Achaemenid lineage (extended).jpg
Megabazus was son of Megabates.[1]
Native name
AllegianceAchaemenid Empire
Battles/warsEuropean Scythian campaign of Darius I
Darius' Thracian campaign
Unknown others
Oebares II
RelationsMegabates (father)
Macedonians were part of the Achaemenid army after the submission obtained by Megabazus. The "Ionians with shield-hats" (Old Persian cuneiform: 𐎹𐎢𐎴𐎠𐏐𐎫𐎣𐎲𐎼𐎠, Yaunā takabarā)[4] depicted on the tomb of Xerxes I at Naqsh-e Rustam, were probably Macedonian soldiers in the service of the Achaemenid army, wearing the petasos or kausia, c.480 BC.[5]
Megabazus became satrap of Hellespontine Phrygia.

Megabazus (Old Persian: Bagavazdā or Bagabāzu, Ancient Greek: Μεγαβάζος), son of Megabates, was a highly regarded Persian general under Darius, of whom he was a first-degree cousin. Most information about him comes from The Histories by Herodotus.

Scythian campaign (513 BC)

Megabazus led the army of the Great King Darius I in 513 BC on the European Scythian campaign of Darius I. After this had to be discontinued without result, Megabazos was left as commander-in-chief of an 80,000-man army in Europe, with the mission to subjugate the Greek cities on the Hellespont. The Persian troops subjugated gold-rich Thrace after capturing Perinthos, the coastal Greek cities, and defeated the powerful Paeonians, whom he deported to Phrygia.[6][7]

Subjugation of Macedonia

Finally, Megabazus sent envoys to Amyntas I, king of Macedon, demanding acceptation of Persian domination, which the Macedonian accepted.[8][7] Megabazus received the present of "Earth and Water" from Amyntas, which symbolized submission to the Achaemenid Emperor.[9] Amyntas then acted as hyparch to Darius I.[10]

Disagreements came when the members of the Persian delegation insulting the Macedonians by meddling with their wives. Prince Alexander I reacted this by murdering several Persian diplomats and their followers. The conflict was later settled by the marriage of Megabazos' son, Bubares, with the Macedonian princess Gygaia, daughters of Amyntas, possibly as a way of reinforcing the alliance.[9] Bubares was one of the sons of Megabazus.[1]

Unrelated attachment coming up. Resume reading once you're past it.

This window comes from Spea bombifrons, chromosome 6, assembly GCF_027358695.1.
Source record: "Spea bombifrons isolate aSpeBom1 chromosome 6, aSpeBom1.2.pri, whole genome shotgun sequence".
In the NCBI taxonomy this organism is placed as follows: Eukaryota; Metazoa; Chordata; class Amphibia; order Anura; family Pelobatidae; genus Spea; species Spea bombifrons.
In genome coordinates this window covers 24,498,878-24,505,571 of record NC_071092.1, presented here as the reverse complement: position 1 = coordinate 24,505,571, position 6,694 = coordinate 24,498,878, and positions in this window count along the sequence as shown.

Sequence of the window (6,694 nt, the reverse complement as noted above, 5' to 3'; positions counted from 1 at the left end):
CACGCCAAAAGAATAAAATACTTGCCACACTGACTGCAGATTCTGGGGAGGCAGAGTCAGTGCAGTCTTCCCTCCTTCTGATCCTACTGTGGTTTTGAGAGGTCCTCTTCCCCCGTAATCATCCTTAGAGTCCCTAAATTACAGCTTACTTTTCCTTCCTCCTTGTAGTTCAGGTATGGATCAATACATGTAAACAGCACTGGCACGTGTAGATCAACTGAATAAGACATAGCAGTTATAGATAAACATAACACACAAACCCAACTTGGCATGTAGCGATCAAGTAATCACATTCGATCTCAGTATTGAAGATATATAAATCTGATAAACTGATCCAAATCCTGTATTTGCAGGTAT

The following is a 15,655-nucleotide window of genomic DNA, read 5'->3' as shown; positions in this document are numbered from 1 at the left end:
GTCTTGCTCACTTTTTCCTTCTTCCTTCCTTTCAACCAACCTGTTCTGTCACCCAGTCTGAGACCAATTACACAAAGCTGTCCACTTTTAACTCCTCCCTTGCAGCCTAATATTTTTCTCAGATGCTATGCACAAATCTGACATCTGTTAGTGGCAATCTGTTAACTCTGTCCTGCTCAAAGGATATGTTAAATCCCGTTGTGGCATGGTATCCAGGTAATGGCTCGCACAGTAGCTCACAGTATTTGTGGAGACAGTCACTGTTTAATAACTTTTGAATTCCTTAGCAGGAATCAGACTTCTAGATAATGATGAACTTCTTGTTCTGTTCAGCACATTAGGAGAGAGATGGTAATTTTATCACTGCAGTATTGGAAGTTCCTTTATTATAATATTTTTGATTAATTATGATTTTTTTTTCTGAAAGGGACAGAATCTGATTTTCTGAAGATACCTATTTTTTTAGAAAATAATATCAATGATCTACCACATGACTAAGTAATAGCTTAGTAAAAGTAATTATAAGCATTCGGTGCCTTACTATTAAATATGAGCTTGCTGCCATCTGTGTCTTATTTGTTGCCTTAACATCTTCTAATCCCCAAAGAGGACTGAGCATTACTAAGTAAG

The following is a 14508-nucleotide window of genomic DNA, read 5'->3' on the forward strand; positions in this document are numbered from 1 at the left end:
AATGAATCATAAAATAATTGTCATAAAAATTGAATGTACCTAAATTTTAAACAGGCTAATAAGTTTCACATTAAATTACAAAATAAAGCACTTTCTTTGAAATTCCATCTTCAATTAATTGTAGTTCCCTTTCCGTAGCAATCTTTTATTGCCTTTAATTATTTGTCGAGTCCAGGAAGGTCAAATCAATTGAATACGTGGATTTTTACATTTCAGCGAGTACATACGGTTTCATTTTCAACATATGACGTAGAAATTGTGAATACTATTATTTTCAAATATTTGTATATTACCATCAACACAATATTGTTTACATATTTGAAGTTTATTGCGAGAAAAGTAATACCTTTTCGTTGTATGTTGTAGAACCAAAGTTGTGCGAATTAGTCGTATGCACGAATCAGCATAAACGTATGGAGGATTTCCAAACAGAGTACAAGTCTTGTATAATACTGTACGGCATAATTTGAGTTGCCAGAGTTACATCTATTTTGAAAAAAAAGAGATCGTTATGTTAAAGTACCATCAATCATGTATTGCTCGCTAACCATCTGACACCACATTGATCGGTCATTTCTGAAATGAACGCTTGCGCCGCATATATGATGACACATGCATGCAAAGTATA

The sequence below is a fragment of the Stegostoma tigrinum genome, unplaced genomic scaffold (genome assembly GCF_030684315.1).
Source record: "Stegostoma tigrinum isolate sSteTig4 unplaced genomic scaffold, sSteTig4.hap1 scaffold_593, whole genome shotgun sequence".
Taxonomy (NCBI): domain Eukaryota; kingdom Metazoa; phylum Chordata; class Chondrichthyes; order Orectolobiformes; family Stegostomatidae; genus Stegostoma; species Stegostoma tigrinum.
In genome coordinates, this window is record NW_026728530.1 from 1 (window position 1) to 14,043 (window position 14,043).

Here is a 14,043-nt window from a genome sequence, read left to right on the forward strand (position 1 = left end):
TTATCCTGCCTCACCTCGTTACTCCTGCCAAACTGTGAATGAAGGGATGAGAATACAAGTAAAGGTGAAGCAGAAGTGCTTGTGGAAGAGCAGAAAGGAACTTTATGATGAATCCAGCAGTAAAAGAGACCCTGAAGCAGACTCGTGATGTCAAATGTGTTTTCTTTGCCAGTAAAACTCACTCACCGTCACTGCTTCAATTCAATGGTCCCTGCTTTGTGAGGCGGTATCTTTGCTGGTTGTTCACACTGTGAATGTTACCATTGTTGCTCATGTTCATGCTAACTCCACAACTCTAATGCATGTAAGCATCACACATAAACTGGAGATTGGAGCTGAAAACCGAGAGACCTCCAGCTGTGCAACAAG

After his return to Asia Minor, Megabazus received the governorship of the province (satrapy) of Hellespontine Phrygia in its capital Daskyleion.

Rivality with Histiaeus

Megabazus was suspicious of Histiaeus, Tyrant of Miletus, and advised Darius to bring him to Susa to keep a closer eye on him. His suspicions turned out to be true as Histiaeus provoked a revolt in the town he was formally in charge of and later sided with the Greeks against Persia. The successor to Megabazus's command was Otanes (son of Sisamnes).[11]

According to Herodotus (Herodotus 6.33) Oebares was a son of Megabazus, and became satrap of Daskyleion (Hellespontine Phrygia) in 493 BC.[12][1]

Megabates was another son of Megabazus. He was a commander of the Achaemenid fleet that sailed against Naxos in 500/499 BC. He also was Satrap of Daskyleion in the early 470s.[1][13]



  1. ^ a b c d Foundation, Encyclopaedia Iranica. "Welcome to Encyclopaedia Iranica".
  2. ^ "Megabazus - Livius".
  3. ^ "Encyclopaedia of the Hellenic World, Asia Minor".
  4. ^ "DNa - Livius".
  5. ^ Adams 2010, pp. 343–344
  6. ^ Roisman, Joseph; Worthington, Ian (7 July 2011). A Companion to Ancient Macedonia. ISBN 9781444351637. Retrieved 17 December 2014.
  7. ^ a b "Persian influence on Greece (2)". Retrieved 17 December 2014.
  8. ^ Roisman, Joseph; Worthington, Ian (7 July 2011). A Companion to Ancient Macedonia. ISBN 9781444351637. Retrieved 17 December 2014.
  9. ^ a b Waters, Matt (2014). Ancient Persia: A Concise History of the Achaemenid Empire, 550–330 BCE. Cambridge University Press. p. 83. ISBN 9781107009608.
  10. ^ King, Carol J. (2017). Ancient Macedonia. Routledge. p. 27. ISBN 9781351710329.
  11. ^ "Perseus Under Philologic: Hdt. 5.25.1".
  12. ^ "LacusCurtius • Herodotus — Book VI: Chapters 1‑42".
  13. ^ Thucydides, 1.129; Herodotus, 5.32-35, 6.32

See also